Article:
Tech Firms Aid Relief Efforts

 
 
By Jeffrey Burt  |  Posted 2001-09-14 Email Print this article Print
 
 
 
 
 
 
 

Microsoft Corp. this week led a growing number of high-tech companies offering money, equipment and services to relief workers and companies in New York City and Washington following the terrorist attacks in those cities.

Microsoft Corp. this week led a growing number of high-tech companies offering money, equipment and services to relief workers and companies in New York City and Washington following the terrorist attacks in those cities.

The software giant donated $10 million in cash and technical services, $5 million of which will be a cash donation to the "September 11th Fund" established by The United Way of New York City and New York Community Trust. The other $5 million will be in the form of technical services, including Microsoft Consulting Services, volunteer hours and software, to the recovery and relief organizations. (Click here for an eWEEK interview with Kevin Johnson, Microsofts senior vice president of U.S. sales, on the companys relief efforts.)

Cisco Systems Inc. donated $6 million to New York and Washington relief groups. "Ciscos goal is to support the work of the rescue workers, provide assistance to victims and begin the healing of the affected," Maideh Radpoul, director of corporate philanthropy, said in a statement.

Computer Associates International Inc. donated $2 million toward a fund to help New York children who lost a parent in the attacks, and is offering data restoration and computing services to affected city businesses.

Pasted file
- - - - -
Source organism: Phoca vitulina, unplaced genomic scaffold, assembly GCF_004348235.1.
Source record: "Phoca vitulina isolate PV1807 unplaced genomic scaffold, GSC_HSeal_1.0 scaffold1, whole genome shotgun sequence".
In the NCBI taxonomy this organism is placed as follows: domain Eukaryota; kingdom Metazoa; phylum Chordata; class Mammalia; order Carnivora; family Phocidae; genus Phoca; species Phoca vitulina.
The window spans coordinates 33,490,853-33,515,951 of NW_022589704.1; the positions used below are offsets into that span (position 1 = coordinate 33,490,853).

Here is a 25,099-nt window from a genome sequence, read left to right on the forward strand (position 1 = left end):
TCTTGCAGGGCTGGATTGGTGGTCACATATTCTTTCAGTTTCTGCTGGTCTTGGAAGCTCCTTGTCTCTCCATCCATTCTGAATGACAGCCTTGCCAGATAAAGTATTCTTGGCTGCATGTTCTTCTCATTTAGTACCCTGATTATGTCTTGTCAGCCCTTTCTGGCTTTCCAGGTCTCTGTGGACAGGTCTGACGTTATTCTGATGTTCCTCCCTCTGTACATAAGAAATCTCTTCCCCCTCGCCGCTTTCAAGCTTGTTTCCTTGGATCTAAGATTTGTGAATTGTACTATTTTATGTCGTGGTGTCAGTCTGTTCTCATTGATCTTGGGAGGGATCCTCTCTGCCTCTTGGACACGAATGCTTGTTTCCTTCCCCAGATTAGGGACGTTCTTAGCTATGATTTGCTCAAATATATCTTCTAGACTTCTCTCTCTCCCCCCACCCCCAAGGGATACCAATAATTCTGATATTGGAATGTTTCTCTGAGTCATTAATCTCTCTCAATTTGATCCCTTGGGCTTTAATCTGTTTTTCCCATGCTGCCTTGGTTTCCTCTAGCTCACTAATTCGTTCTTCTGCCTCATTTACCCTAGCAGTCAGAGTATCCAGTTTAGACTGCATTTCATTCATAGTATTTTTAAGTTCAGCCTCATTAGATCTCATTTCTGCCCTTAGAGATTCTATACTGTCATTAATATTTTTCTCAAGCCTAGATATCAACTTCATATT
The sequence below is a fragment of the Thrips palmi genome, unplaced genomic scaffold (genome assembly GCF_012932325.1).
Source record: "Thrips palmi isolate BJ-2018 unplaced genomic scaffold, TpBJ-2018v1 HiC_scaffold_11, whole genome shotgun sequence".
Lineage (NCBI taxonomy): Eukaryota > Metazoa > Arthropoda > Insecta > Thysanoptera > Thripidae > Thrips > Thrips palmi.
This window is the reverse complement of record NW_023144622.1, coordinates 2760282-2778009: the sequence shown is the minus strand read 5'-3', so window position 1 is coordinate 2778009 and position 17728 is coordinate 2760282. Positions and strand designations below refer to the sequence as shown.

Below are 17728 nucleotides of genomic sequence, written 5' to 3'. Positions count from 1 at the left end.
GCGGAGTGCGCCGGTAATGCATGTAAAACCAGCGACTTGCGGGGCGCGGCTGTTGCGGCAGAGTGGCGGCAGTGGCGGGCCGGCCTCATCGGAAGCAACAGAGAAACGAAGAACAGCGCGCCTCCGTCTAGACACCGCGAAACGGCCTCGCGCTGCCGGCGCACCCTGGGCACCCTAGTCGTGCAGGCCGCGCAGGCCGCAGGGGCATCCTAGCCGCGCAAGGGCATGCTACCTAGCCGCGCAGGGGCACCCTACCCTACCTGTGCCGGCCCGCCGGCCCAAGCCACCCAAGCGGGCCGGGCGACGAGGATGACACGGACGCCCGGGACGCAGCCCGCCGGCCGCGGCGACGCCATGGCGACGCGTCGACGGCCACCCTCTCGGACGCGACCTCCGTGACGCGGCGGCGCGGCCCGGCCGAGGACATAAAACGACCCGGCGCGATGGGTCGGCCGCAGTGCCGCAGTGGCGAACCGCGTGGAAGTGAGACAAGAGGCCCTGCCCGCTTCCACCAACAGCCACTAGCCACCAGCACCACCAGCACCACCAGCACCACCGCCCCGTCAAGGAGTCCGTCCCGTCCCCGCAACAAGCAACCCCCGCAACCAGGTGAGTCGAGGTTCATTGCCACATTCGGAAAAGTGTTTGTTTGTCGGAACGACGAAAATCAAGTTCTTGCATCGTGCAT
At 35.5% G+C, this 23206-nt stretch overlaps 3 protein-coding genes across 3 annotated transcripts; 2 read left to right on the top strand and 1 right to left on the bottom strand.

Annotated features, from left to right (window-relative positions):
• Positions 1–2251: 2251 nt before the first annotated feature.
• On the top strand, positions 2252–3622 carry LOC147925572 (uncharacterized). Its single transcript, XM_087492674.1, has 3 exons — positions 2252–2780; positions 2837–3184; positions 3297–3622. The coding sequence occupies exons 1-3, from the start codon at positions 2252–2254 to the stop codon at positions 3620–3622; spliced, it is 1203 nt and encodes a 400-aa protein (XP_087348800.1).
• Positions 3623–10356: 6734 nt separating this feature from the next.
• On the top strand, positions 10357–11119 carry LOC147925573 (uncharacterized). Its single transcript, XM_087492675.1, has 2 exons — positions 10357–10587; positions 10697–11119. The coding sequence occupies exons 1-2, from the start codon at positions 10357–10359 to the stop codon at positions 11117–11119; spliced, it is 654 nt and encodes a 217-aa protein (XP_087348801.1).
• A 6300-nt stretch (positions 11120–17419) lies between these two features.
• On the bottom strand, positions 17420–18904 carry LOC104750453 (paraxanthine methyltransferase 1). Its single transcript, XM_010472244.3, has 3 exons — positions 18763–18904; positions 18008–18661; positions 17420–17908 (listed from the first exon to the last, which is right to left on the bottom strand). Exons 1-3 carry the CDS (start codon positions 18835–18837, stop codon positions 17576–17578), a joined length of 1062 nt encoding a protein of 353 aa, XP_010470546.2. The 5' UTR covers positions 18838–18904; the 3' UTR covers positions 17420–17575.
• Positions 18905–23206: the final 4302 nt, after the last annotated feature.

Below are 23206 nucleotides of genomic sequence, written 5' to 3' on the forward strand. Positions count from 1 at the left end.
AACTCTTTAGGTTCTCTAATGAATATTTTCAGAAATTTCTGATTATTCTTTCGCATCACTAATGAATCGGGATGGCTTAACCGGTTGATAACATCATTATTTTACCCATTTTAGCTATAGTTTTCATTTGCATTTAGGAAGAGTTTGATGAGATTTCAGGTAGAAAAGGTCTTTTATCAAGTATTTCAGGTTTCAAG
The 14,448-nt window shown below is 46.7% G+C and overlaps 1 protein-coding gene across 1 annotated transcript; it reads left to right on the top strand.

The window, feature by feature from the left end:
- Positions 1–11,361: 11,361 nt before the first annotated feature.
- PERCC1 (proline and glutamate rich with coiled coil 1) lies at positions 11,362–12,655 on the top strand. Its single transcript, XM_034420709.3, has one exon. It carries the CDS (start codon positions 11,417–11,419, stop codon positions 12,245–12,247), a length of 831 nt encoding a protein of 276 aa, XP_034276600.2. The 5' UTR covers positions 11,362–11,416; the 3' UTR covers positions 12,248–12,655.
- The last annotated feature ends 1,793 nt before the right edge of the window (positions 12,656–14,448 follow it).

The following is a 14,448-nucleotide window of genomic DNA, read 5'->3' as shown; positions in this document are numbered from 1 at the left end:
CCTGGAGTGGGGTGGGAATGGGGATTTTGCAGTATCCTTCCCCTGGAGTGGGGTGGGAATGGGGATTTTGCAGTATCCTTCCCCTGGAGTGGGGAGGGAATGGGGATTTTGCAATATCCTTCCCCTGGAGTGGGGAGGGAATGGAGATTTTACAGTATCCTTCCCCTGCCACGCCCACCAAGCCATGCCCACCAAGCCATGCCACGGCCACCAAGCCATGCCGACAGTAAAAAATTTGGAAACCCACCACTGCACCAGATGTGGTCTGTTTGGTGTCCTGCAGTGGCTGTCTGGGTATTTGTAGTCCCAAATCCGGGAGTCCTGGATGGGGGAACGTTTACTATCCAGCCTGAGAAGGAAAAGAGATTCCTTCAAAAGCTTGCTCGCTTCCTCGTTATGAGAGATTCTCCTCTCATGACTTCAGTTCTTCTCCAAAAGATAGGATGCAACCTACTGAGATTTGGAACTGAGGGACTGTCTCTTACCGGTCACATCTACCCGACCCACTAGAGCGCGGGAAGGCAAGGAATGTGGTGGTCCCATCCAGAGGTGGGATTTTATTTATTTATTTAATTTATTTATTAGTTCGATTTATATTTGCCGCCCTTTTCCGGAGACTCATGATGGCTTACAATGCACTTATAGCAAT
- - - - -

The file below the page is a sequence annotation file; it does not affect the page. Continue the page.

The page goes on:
Applied Materials Inc., which lost an employee in the crash of United Flight 175 into one of the World Trade Center towers, donated $250,000 to relief efforts and will match employee contributions up to $750,000.

Corning Inc. donated $200,000 through its Corning Foundation-half to the September 11th Fund, the other half to the Red Cross-and will match employee contributions.

WorldCom Inc. offered impacted businesses toll-free service and nationwide and global conferencing tools. It also offered office space, equipment and telephone services to the Red Cross.

IBM also offered emergency technical services, support equipment and facilities to government agencies and relief organizations.

Jerry Luftman, professor and director of graduate information systems programs at the Stevens Institute of Technology in Hoboken, N.J., and a vice president of the New Jersey chapter of the Society for Information Management, said the institute is offering temporary space to companies that dont have disaster recovery facilities. The school is also making volunteer student help available to companies that need it to resume data center operations.

Luftman asked that equipment vendors contact him to donate equipment as necessary. For more information, contact Luftman at (201) 216-8255 or jluftman@stevens-tech.edu.

Also, because many data storage centers were located in the World Trade Center, Ziff Davis Medias IT department is offering to contribute temporary data storage services and space to help neighboring companies rebuild their data centers, a critical part of a companys operations.

 
 
 
 
 
 
 
 
 
 
 

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